Friday, August 5, 2011

Conditional support for single term for executives

I really find it difficult to fathom the urgency that made the Presidency to fly the kite on the issue of single term for the president and governors which opposition parties have mischievously christened tenure elongation. Could it be to distract us from the menace of Boko Haram, or the hullabaloo occasioned by the licensing of Jaiz Bank which has pitted Christians and Muslims against one another over the Islamic banking proposal? Or perhaps, it was meant to take our attention away from demanding the implementation of the minimum wage of N18,000 for workers and the call for improvement in the standard of living of Nigerians. Whatever it was, I think what President Goodluck Jonathan did amounted to doing the right thing at the wrong time. Jonathan is barely two months into his four year tenure, and the National Assembly is yet to constitute the joint committee on constitutional reform, with no request yet for memoranda by the parliament; so why the haste?

If only for the sake of an academic exercise, I will comment on this issue that has heated the polity since it was officially broached by the Special Adviser to the President on Media and Publicity, Reuben Abati, on Tuesday, July 26, 2011. According to Abati, “President Jonathan is concerned about the acrimony which the issue of re-election, every four years, generates both at the federal and state levels. The nation is still smarting from the unrest, the desperation for power and the overheating of the polity that has attended each general election, the fall-out of all this is the unending inter and intra-party squabbles which have affected the growth of party democracy in the country, and have further undermined the country’s developmental aspirations. In addition, the costs of conducting party primaries and the general elections have become too high for the economy to accommodate every four years. The proposed amendment bill is necessary to consolidate our democracy and allow elected executives to concentrate on governance and service delivery for their full term, instead of running governments with re-election as their primary focus.”

In order to disabuse the minds of Nigerians who may think the proposed bill is for personal aggrandisement of the initiator, the statement went further to say that, “The envisaged bill is part of the Jonathan administration’s transformational agenda aimed at sanitising the nation’s politics. The President believes that this single move, when actualised, will change the face of our politics and accelerate the overall development of our nation. If the proposed amendment is accepted by the National Assembly, the President assures that he will not in any way be a beneficiary.”

In spite of the strident clarifications, groups such as the Action Congress of Nigeria, Congress for Progressive Change, Conference of Nigerian Political Parties, Nigeria Labour Congress, and the Nigerian Bar Association, have issued statements criticising the proposal and expressing their deep resentment to it. Not even the claim by the President on Thursday, July 28, at the Peoples Democratic Party’s National Executive Council meeting that the single term idea was not originally his, but that of the 29-member inter-party advisory committee set up by the late President Umaru Yar’Adua in 2008, was able to placate the antagonists of the proposition.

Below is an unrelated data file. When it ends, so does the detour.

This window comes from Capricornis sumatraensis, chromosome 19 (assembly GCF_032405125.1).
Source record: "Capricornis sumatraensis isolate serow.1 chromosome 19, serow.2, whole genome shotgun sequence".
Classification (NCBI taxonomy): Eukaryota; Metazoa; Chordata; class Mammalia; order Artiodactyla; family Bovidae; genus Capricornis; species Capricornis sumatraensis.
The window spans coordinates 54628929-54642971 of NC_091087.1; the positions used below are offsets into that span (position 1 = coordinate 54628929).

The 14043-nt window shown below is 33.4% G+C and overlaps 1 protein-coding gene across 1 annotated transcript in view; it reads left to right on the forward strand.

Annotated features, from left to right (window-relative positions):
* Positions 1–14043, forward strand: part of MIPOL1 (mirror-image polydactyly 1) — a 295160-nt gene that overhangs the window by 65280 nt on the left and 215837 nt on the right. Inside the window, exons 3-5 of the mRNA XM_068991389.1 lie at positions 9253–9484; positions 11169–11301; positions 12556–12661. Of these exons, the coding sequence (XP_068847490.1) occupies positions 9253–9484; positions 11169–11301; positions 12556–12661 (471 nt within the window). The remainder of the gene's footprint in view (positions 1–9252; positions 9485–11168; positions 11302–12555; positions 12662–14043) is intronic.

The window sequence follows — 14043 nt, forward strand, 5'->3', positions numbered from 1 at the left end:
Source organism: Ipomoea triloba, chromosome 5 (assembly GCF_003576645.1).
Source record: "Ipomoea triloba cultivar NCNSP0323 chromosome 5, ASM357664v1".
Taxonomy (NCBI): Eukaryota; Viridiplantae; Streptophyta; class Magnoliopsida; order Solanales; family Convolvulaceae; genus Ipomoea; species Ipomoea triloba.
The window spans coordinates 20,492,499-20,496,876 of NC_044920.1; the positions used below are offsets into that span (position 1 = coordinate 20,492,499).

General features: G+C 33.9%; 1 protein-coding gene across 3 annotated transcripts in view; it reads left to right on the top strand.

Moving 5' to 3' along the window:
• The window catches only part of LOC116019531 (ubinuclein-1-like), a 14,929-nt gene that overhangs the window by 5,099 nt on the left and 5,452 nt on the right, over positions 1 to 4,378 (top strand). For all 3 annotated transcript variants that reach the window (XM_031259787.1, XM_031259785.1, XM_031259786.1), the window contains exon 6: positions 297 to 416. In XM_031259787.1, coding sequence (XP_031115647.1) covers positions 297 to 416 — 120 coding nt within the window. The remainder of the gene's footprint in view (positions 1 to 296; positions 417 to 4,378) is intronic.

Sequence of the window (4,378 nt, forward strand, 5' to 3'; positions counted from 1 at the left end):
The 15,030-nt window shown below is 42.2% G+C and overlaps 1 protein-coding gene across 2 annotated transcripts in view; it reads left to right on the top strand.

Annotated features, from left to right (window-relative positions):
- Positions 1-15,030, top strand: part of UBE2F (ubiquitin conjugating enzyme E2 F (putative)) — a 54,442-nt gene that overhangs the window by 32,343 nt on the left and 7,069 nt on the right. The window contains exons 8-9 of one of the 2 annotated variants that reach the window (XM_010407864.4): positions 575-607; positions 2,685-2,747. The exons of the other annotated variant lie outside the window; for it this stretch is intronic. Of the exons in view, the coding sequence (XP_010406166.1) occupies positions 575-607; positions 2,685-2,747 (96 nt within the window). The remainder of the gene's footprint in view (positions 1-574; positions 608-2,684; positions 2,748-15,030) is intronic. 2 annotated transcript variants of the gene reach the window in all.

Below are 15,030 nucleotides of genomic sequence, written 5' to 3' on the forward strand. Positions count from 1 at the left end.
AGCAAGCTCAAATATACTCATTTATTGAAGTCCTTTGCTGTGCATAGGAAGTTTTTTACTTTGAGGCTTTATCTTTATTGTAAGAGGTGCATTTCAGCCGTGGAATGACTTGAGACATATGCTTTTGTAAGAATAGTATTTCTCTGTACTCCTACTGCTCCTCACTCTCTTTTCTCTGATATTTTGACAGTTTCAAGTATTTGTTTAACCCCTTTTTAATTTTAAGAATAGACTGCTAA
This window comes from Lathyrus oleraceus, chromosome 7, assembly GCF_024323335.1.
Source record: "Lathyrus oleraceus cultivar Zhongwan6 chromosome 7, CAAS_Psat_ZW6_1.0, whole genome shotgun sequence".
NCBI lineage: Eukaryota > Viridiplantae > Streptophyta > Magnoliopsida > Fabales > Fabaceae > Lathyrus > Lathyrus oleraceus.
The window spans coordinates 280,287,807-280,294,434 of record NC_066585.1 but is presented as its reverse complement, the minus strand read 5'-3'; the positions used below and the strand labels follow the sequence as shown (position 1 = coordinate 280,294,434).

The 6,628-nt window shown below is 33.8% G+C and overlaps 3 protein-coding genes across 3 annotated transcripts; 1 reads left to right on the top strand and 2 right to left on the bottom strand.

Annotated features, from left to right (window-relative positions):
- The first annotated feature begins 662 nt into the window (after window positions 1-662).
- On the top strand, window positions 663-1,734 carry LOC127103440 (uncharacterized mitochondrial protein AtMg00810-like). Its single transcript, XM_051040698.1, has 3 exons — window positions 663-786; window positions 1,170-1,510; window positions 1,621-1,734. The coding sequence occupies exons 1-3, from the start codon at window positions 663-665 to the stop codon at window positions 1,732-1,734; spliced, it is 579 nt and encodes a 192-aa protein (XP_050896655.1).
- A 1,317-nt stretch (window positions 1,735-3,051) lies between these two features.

Having followed the argument of the proponents and opponents to the idea for a while, against the welt of opposing views, I am in support of a single term for the executives i.e. president and the governors. My support is however conditional. The pre-conditions are as follows: The proposed constitutional amendment must include the removal of Section 308 of the 1999 Constitution (as amended). Yes, the controversial Immunity Clause which the constitution refers to as ‘Restriction on legal proceedings’, must be excised from our grund norm (Constitution). The rationale behind this is that if an executive knows that he is liable to criminal and civil prosecution even while in office, irrespective of his or her tenure in office, there is the likelihood of such person(s) refraining from abusing his or her office.

My other condition is that the impeachment clauses as contained in Section 143 for the President and 188 for the Governor and Deputy Governor must be made less cumbersome. I humbly request constitutional amendment to sections 143 (11) and 188 (11). These sections define gross misconduct as “a grave violation or breach of the provisions of this constitution or a misconduct of such nature as amounts in the opinion of the National Assembly (or House of Assembly) to gross misconduct.” If we leave these sections as they are, the executives will be susceptible to parliamentary blackmail since the law says whatever amounts to misconduct in the opinion of the parliament is tantamount to an impeachable offence. I submit that impeachable offences must be listed in the constitution so that any president or governor who infracted on them will know he has deliberately done himself in. I assume that genuine fear of possible impeachment will make our chief executive officers not to misbehave.

My last pre-condition to supporting a single term for the executives is the imperative of strengthening of Nigeria’s anti-corruption agencies from the Economic and Financial Crimes Commission, to the Independent Corrupt Practices and other related offences Commission, and the Code of Conduct Bureau and Tribunal. Once the anti-corruption agencies are alive to their responsibilities, the immunity clause is off and there is a likelihood of impeachment in the event of known gross abuse of office, I believe the chances of a bad president or governor staying the length of his or her tenure in office before the next elections will be slim. Then the single term in office will make better sense, at least to me.